We are currently in between trips and other hobbies are developing. In the family life, I have returned to my old heritage research. The starting point is our Little A and the tree has during the last weeks grown to include over 500 people. Unfolding my heritage will probably be my big hobby in between trips and I will be sharing parts of it here on the blog.
Unfolding My Heritage: My Main Sources
As I have so far not found any relative who has left Sweden, my sources are of course Swedish. Heritage research in Sweden is made easier with the access to church books dating back to the 17th century. The church in Sweden has been responsible for registering the population from the 17th century up until 1990. This includes written records of who lived where, of everyone who was born or who died, of every marriage and a lot more.
Luckily few wars have been fought within the Swedish borders during this period and most of these records are still in good condition. Fire and moisture are the greatest enemies when looking for specific books. Other than that there is just one thing causing great concern at the moment. While unfolding my heritage, it is sometimes a challenge to be able to read the handwritten records. Letters did just not look the same two centuries ago and the writer did not make it easy for others to read the text. It is as messy to read as medical journals can be today.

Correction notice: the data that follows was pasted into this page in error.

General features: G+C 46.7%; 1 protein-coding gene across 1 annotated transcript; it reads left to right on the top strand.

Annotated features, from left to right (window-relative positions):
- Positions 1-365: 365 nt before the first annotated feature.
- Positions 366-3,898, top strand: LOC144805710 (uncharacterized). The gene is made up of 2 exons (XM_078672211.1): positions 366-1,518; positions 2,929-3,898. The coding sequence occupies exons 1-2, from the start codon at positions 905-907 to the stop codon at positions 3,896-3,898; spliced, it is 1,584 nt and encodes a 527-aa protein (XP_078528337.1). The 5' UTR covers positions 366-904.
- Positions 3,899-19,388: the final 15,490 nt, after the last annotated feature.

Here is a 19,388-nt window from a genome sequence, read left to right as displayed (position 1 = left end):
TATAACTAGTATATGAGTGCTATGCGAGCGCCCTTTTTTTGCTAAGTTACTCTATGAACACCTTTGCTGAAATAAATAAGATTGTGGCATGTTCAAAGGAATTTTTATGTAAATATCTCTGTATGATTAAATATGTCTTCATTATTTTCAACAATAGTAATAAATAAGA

Sveriges Dödbok 1901-2013
This is a digital registry of everyone who has died in Sweden between the years 1901 and 2013. It is produced by Sveriges Släktforskarförbund, In English that is the Federation of Swedish Genealogical Societies. This database contains more than 9 290 000 posts and it is very useful when looking for information in the more recent past. This is, however, not a first-hand source and all information is not 100% correct.
This is for sure most expensive source I use at the moment. There are subscriptions available that give you access to color photos from a big part of the church books. According to Arkiv Digital, there should be 75 000 000 photos available. There are also registres available for some periods, making it possible to search for people in the database without the need to first find out which book to start in.
The registers make it easier for the time periods that they cover, but then it is all photocopies of the church books. At that time, it is all about your ability to read the old texts. If you are able to and are lucky that the text is of a good quality, then there is a lot of information to gather here.
- Number of individuals: 638
- Number of generations: 12
- Furthest date back: 1691
Going forward I will try to write about a few interesting persons that I find. Most people I have found are laborers or crofters, but there are some more interesting events found. For instance, I have found a soldier that died as a prisoner of war in St. Petersburg in 1808 and a big part of a family who perished in a boat accident in Trosa. Tragic events that I hope to find out more about. I will continue unfolding my heritage.
*All photos are from Arkiv Digital.